Thanksgiving weekend quiz

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Among the many things that we have to be thankful for is the interesting new web app that generated this fascinating list.  Two questions: (easy) what is the app? and (hard) what input resulted in this output?

In case that one's too easy, here's another.

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18 Comments »

  1. John C. said,

    November 27, 2010 @ 9:01 pm

    It looks like a page of results from onelook.com, when you use enter "*:[word]" to find words or phrases related to a given word. I can't for the life of me figure out what the input would be, though.

  2. Dhananjay said,

    November 27, 2010 @ 9:23 pm

    The first is probably *:multiple + another word.

  3. Urban Garlic said,

    November 27, 2010 @ 10:04 pm

    These look like the "statistically improbable phrases" that one sees on Amazon book descriptions, i.e. phrases that occur in some example of language use with higher frequency than they occur in the language as a whole. The input would be the subset in question — for Amazon, it's the book they're describing, of course.

    Given this guess, I don't know what the input might be — the first one seems to be a mix of literary, sociological, and technical terms. The second seems to be more narrowly technical, focused on electronics or computation.

  4. Urban Garlic said,

    November 27, 2010 @ 10:12 pm

    OK, posted too fast for my own good, it's clear what the app is. On the up side, it looks like onelook.com is the crossword-puzzle solver I've wanted for years…

  5. Josh Treleaven said,

    November 27, 2010 @ 10:20 pm

    For the first one, I got pretty close with "multiple reading", but I couldn't do any better than that.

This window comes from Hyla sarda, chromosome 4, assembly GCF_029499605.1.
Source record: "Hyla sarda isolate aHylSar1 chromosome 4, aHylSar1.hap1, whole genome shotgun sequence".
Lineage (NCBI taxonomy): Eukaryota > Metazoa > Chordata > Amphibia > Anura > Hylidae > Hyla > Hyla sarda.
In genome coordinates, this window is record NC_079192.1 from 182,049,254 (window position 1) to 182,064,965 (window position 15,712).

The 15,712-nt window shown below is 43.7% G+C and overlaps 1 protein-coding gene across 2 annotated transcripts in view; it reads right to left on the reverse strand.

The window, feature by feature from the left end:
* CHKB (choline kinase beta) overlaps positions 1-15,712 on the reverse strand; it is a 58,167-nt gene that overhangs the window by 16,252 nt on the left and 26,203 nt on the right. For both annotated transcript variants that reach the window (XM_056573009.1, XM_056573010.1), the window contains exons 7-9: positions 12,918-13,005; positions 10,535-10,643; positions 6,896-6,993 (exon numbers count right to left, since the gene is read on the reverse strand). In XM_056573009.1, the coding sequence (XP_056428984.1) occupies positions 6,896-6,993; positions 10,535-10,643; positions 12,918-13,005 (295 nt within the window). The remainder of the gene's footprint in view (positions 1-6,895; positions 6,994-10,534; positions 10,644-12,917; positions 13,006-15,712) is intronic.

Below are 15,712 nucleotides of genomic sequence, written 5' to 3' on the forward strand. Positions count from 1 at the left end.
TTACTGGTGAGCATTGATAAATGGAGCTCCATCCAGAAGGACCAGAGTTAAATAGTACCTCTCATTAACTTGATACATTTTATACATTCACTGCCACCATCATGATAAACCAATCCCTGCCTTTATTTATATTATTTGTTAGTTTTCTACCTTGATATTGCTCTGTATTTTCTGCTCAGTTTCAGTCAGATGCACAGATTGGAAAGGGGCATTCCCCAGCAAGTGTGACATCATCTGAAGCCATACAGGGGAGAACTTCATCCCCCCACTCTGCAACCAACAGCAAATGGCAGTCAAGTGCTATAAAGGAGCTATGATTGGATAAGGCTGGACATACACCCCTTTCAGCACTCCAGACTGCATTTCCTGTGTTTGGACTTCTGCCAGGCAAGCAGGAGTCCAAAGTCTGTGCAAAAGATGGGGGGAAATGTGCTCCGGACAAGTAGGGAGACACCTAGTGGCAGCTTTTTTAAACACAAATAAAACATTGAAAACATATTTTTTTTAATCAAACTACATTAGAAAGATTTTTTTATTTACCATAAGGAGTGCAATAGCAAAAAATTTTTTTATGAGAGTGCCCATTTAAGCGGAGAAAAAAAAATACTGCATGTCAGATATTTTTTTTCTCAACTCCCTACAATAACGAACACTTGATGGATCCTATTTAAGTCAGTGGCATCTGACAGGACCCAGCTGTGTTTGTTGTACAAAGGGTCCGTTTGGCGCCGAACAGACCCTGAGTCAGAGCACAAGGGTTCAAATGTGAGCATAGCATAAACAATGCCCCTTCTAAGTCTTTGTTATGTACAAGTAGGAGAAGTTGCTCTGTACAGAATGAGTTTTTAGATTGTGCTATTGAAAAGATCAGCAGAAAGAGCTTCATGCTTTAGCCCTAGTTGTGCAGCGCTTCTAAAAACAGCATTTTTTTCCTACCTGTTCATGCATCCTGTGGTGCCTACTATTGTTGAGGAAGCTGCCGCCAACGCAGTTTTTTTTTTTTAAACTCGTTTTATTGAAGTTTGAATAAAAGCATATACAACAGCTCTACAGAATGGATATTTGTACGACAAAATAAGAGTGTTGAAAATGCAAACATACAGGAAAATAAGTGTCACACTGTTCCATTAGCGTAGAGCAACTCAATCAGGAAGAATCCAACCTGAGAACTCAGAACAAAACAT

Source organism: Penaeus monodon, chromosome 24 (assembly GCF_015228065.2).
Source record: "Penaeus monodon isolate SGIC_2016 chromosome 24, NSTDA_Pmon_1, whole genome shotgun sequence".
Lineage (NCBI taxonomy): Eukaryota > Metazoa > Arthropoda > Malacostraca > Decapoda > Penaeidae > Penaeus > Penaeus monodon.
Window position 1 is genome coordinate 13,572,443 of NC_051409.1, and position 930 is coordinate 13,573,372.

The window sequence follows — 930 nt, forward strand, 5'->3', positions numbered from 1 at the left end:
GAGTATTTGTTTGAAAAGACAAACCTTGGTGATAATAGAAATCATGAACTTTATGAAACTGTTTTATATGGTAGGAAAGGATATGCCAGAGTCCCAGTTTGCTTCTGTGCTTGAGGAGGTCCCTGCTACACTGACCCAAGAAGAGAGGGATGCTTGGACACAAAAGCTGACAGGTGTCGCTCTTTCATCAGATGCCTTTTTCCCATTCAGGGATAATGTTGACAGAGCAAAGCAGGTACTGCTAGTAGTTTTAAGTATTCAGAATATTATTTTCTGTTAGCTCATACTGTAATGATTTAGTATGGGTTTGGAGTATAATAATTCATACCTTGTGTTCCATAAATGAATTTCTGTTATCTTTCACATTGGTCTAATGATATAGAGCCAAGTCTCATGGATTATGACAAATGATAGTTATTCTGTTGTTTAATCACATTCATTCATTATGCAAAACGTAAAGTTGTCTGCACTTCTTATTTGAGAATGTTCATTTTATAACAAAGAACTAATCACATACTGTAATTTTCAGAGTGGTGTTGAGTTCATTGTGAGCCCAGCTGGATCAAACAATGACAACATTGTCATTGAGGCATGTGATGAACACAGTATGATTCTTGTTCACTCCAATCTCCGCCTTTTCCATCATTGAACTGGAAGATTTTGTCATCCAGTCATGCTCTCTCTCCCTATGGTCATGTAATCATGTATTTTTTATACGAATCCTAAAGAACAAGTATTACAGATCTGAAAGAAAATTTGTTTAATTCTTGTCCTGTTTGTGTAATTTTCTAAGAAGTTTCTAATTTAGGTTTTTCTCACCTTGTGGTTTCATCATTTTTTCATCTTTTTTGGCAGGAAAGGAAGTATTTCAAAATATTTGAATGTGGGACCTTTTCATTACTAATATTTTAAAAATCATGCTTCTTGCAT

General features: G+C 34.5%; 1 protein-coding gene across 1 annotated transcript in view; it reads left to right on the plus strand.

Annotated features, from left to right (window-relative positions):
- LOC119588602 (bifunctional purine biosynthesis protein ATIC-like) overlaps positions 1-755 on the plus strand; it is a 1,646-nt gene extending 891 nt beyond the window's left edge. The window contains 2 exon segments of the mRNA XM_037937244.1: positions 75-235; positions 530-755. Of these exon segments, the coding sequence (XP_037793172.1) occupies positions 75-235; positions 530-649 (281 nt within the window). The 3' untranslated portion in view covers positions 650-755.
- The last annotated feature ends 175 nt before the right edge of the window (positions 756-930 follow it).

6. Andrew said,

    November 27, 2010 @ 10:44 pm

    I got closer with 'multiple continuity'.

  7. mgh said,

    November 27, 2010 @ 10:45 pm

    hoping someone solves this soon, very frustrating puzzle!

    the reference to "british television" made me think the first might be "coupling" but that's not it

    I can get parts of the second list with "elements of style" but, again, no cigar

    were the inputs language-log-themed or just any old phrase?

  8. mgh said,

    November 27, 2010 @ 10:47 pm

    p.s. "british television" + "dark star" also suggested red dwarf, but no dice

  9. Karl Hagen said,

    November 27, 2010 @ 10:57 pm

    It's definitely from onelook.

    For the first one, I get close with ":multiple criticism" (it gives deconstruction as the first term, and a lot of the other words appear in the list, but I can't get an exact hit).

    I'm not getting anything on the second.

  10. Chieu Nguyen said,

    November 27, 2010 @ 11:05 pm

    The first seems to be 'bearing multiple interpretations'.

  11. Freddy Hill said,

    November 27, 2010 @ 11:38 pm

    I entered "*:many lights" and got "haggis" as number 1, "barry lyndon" as 72 and "cerveza polar" as 80. This makes me believe that all this is just rubbish because I find it unlikely that Barry ever ate Scottish food with Venezuelan beer.

  12. Peter said,

    November 28, 2010 @ 12:12 am

    @Chieu: I strongly suspect the second one may also involve some form of “bear”, given the appearance of Jack Radcliffe.

  13. Chieu Nguyen said,

    November 28, 2010 @ 12:31 am

    I found the other one too. But it might be cheating since I did more than just look at the words and guess. So I won't reveal it. :p

  14. Tim said,

    November 28, 2010 @ 1:51 am

    Chieu : Yes, I think I see the very specific action you took to find the answer.

  15. Bobbie said,

    November 28, 2010 @ 10:08 pm

    So when will you tell the rest of us?

  16. Joe said,

    November 30, 2010 @ 12:07 pm

    Tim already did. I figured out what Chieu did though Tim was very specific.

  17. Ellen K. said,

    December 2, 2010 @ 2:00 pm

    Tim revealed the answer? If so, gee, I missed it.

  18. Tim said,

    December 7, 2010 @ 1:23 pm

    I put the answer in my comment, but I didn't want it to be obvious, since, like Chieu, I sort of cheated to figure it out. Mark's two images have filenames RD1.png and RD3.png. If you change the URL to end with RD2.png, you can see a screenshot showing that the original search term was, in fact, "very specific".

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